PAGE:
Families of 737 MAX crash victims set to face Boeing in US court
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Relatives of passengers who died in the twin Boeing 737 MAX crashes are scheduled to confront the airplane maker Thursday in a US court, some four years after the tragedies in Ethiopia and Indonesia.
The proceeding in Fort Worth, Texas, long sought by the families and resisted by the aerospace giant, is expected to include Boeing's entry of either a guilty or not guilty plea in a US criminal settlement over the calamities that claimed 346 lives.
The families have already chalked up some victories from US District Judge Reed O'Connor, who last week ordered a Boeing representative to appear at Thursday's arraignment after ruling in October that the Department of Justice's deferred prosecution agreement (DPA) with Boeing was negotiated in violation of the families' rights.
But those were stepping stones to the families' ultimate ambition: Undoing key elements of the DPA, which required Boeing to pay $2.5 billion in fines and restitution in exchange for immunity from criminal prosecution for charges it defrauded the government during the certification of the MAX.
The company and its top executives deserve no such relief, argue attorneys for the families, who also plan to ask the court to establish an independent monitor because "the Justice Department cannot be trusted to monitor Boeing," they say in a brief.
More than two dozen relatives not able to attend filed statements on Wednesday with the court, including John Quindos Karanja, who lost his wife, daughter and three grandchildren in the Ethiopian Airlines crash.
"The Boeing company should be held accountable," Karanja wrote. "The US government and the FAA should help make the skies safe again for us and for generations to come."
Boeing has avoided commenting on the case outside of legal briefs, but Chief Executive Dave Calhoun told CNBC on Wednesday that he felt "nothing but heartbreak" for the families and supported their right to a hearing.
"With respect to the legal proceeding itself, that's not a subject that I'm qualified to talk about," Calhoun said.
The families have criticized the agreement ever since it was announced in January 2021, waging a battle not only against Boeing, but a second 800-pound gorilla: the Department of Justice.
In unveiling the agreement, DOJ said Boeing was being held accountable for "fraudulent and deceptive" conduct towards Federal Aviation Administration regulators during the MAX certification when the company omitted key facts about the Maneuvering Characteristics Augmentation System (MCAS), a flight handling system that badly malfunctioned in both crashes.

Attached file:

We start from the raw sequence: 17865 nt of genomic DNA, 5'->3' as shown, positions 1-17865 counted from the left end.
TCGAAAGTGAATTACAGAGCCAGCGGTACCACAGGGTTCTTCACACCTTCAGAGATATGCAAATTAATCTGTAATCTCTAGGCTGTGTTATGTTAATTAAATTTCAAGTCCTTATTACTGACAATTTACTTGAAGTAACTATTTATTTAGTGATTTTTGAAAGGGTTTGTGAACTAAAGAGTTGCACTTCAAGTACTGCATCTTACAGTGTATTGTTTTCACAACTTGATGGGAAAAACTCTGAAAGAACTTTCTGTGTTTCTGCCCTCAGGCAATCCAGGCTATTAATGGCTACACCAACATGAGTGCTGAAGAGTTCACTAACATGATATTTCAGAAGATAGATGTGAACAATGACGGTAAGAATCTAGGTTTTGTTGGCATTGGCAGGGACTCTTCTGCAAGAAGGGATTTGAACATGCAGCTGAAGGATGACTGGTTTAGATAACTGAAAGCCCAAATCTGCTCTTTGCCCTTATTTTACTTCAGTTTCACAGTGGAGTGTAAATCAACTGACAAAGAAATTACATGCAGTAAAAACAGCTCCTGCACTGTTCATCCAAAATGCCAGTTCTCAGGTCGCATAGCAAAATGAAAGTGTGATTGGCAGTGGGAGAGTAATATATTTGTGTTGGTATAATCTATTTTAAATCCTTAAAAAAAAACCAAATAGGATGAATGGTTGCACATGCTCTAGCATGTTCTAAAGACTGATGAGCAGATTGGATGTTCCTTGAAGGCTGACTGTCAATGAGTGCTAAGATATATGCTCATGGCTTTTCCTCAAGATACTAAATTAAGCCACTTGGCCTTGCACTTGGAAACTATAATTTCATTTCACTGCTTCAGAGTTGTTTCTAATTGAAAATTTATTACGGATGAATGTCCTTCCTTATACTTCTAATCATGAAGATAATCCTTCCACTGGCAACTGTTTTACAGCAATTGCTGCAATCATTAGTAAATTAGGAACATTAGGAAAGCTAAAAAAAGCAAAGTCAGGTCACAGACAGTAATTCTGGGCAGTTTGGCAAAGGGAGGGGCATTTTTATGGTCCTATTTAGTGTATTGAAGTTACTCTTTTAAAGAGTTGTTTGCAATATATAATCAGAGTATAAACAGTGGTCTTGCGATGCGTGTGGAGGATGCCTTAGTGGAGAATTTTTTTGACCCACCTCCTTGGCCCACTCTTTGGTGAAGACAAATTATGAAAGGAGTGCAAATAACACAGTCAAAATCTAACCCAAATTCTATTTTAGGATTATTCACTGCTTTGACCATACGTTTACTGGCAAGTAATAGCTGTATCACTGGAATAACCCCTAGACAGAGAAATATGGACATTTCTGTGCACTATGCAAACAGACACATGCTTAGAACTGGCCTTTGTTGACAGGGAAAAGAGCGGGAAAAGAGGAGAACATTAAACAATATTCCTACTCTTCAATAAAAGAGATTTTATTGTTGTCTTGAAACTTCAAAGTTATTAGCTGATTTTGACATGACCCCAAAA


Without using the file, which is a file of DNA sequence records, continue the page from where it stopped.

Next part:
The DOJ's case spotlighted the deceptions of two Boeing technical pilots, but absolved leadership, concluding Boeing's misconduct was neither "pervasive" nor "facilitated by senior management," according to the DPA.
But the families have rejected the validity of the agreement, arguing in legal briefs that Boeing's immunization from prosecution should be stripped because the DOJ flouted the US Crime Victims' Rights Act, which required the government to confer with them prior to entering into the agreement.
O'Connor, in an October 21 ruling, backed the families' argument about their status, ruling that they qualified as "crime victims" and concluding that Boeing's deceptions cost the relatives their loved ones.
Adding to the families' momentum has been the Securities and Exchange Commission, which in September fined Boeing $200 million for misleading investors about the MAX.
The SEC case homed in on a November 2018 press release approved by then-CEO Dennis Muilenburg after the first deadly crash on Indonesia's Lion Air.
The press release stated that the MAX was "as safe as any plane that has ever flown the skies," even though the company was urgently addressing the MCAS problem.
The agency also penalized Muilenburg $1 million in a settlement that accused him of "materially misleading" statements.
O'Connor has not ruled on potential remedies.
Legal experts say courts typically show deference towards the DOJ on such agreements.
"The judge could cancel the DPA but I think that is unlikely," said Columbia University Professor John Coffee, who has criticized Justice's Boeing settlement as emblematic of the government's tendency to go easy on big, powerful companies.
"Prosecutors and the Executive Branch are given great discretion by law in that area," Coffee told AFP in an email, referring to the decision to prosecute.
Brandon Garrett, a professor at Duke University Law School, said courts should consider the public interest during reviews of DPAs, adding that US law "permits such review."
But Garrett said courts have generally interpreted their role "very narrowly," while the DOJ has usually opposed such a review.
"If this judge does reject the agreement, I could imagine the DOJ would appeal, citing their prosecutorial discretion to defer prosecution," Garrett said.